Roosevelt Row businesses fundraise for art theft victim at First Friday


Photos Courtesy of Greg Esser

This First Friday, Roosevelt Row businesses will have donation boxes to raise money for the stolen art of Bassim Al-Shaker.

Several paintings of the locally-renowned artist were stolen on Monday, Aug. 18. Mike Oleskow, one of the curators of 720 Gallery, suspects that the studio was broken into sometime between the hours of 4-4:30 a.m.

Oleskow was devastated because the art was valued at approximately $50,000. He also said he believes the incident could make surrounding community members question the safety of the neighborhood.

The gallery is located on Fourth and McKinley streets in the group of businesses known as SoRo, all of which have had to relocate after a Scottsdale developer bought the property.

“A lot of the tenants had moved out of the space,” Oleskow said. “It was around a lot of vacant studios and galleries, making it susceptible.”

Each space, excluding 720 Gallery and S&S Floral, is lacking the life it once held — one even has a broken window. This month is the last the gallery will house local art.

“We are so fearful now of an additional theft (that) Nuna Dow, the artist being featured for this First Friday, will only have a one-night show,” Oleskow said.

As a member of the community, Nuna has decided to donate a portion of her show’s proceeds to Al-Shaker to help him recover from the loss of his paintings.

Greg Esser, Vice President of Roosevelt Row CDC and Desert Initiative Director, is confident the Roosevelt Row community will continue to stand in unison when hardship occurs.

Al-Shaker, a barber that came from Baghdad on a business visa to pursue his passion for art, was granted permanent residency on the basis of his exceptional talent with the support of the Fragomen Law Firm. He is part of the ASU Art Museum International Artist Residency Program and was speechless when Esser explained to him that the fundraiser they were holding during First Friday was for him.

“I think there is a very strong sense of familial support for people (in Phoenix),” Esser said. “People are eager to see each other’s initiatives succeed whether they’re artists, coffee shops, or bookstores.”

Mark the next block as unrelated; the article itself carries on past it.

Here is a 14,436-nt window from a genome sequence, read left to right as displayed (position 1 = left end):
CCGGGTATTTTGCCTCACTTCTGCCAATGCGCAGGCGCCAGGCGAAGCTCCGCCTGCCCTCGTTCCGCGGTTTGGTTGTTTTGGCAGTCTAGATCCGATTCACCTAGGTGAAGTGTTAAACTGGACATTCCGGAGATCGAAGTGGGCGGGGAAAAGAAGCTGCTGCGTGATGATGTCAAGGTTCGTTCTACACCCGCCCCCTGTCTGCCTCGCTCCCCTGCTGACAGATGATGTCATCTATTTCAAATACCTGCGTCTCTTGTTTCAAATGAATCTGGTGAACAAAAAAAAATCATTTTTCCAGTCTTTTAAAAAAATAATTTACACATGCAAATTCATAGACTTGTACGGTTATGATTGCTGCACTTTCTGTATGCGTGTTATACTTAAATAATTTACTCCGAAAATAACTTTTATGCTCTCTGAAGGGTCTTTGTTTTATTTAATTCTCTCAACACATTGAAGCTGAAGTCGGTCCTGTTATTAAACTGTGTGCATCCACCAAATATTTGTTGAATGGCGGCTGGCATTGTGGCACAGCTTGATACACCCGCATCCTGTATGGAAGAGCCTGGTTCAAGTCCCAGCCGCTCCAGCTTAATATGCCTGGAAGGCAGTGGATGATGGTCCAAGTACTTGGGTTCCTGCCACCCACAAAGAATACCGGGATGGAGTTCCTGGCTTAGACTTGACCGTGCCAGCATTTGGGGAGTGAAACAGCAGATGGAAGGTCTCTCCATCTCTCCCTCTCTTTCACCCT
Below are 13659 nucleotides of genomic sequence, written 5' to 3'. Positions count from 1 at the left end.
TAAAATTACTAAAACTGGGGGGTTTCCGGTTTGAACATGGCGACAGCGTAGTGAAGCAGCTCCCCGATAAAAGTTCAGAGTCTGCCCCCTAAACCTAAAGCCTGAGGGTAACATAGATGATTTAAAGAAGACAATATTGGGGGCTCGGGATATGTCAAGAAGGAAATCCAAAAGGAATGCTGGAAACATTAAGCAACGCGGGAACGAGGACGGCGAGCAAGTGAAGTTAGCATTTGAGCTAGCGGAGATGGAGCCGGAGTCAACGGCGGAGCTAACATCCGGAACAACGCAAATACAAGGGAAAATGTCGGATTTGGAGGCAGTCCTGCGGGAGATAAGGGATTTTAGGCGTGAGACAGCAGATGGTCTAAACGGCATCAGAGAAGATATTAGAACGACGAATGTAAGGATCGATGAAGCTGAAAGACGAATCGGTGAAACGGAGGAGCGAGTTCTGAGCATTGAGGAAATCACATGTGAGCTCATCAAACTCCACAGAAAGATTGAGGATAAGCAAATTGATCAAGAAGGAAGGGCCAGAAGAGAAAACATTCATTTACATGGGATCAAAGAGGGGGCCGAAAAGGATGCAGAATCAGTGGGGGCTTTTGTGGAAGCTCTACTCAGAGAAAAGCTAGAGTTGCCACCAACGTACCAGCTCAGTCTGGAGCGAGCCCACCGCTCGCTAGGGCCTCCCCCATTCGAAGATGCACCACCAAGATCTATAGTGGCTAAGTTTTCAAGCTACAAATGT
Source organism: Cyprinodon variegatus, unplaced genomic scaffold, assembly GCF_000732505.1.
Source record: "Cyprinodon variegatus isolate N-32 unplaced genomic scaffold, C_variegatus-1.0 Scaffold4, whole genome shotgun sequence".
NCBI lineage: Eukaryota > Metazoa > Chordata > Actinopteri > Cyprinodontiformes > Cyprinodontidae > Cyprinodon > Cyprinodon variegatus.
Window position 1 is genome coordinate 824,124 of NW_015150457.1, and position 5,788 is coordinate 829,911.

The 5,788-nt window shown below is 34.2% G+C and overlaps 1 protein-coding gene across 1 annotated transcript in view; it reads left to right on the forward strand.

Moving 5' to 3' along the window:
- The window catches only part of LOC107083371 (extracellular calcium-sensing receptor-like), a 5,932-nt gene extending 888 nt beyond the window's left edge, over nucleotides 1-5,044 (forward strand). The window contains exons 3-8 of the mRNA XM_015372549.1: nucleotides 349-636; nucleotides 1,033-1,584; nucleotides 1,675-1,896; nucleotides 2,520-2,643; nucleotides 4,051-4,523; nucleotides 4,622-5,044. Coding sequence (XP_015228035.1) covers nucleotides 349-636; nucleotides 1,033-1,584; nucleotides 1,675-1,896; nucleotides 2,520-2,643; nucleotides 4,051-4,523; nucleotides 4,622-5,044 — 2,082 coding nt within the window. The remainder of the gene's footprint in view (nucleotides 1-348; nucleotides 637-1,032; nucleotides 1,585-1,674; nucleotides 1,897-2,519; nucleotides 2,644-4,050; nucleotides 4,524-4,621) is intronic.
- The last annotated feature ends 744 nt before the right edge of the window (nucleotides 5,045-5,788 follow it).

Al-Shaker was saddened by the theft of his work, but has remained hopeful as the support of the community has flooded in. He speaks highly of the neighborhood, calling it home, with no desire to leave the city.

“People think when I go into different cities, this is good for me, this is good for any but no,” Al-Shaker said. “I go many country; Iraq, Jordan, Dubai, Turkey, Italy, France, Belgium, Holland, many. But these people here, this is my city.”

Roosevelt Row’s 720 Gallery and Eye Lounge will be putting out donation buckets so that First Friday goers can make their own contributions for Bassim.

“Our primary goal is that the more we tell Bassim’s story, that somebody may have information that will provide an anonymous tip that will help recover the paintings,” Esser said.

Anyone that may have any information regarding the missing paintings is encouraged to call Silent Witness. The art can also be returned anonymously without prosecution. But, no matter the outcome, Al-Shaker remains dedicated to the city and is working toward gaining his citizenship.

“Many people they tell me, “Bassim how long you stay here? When do you visit in different city? I told them, no problem,” Al-Shaker said. “I go to another city, but this is my city. I come back here. This is my city.”

Contact the reporter at rramir30@asu.edu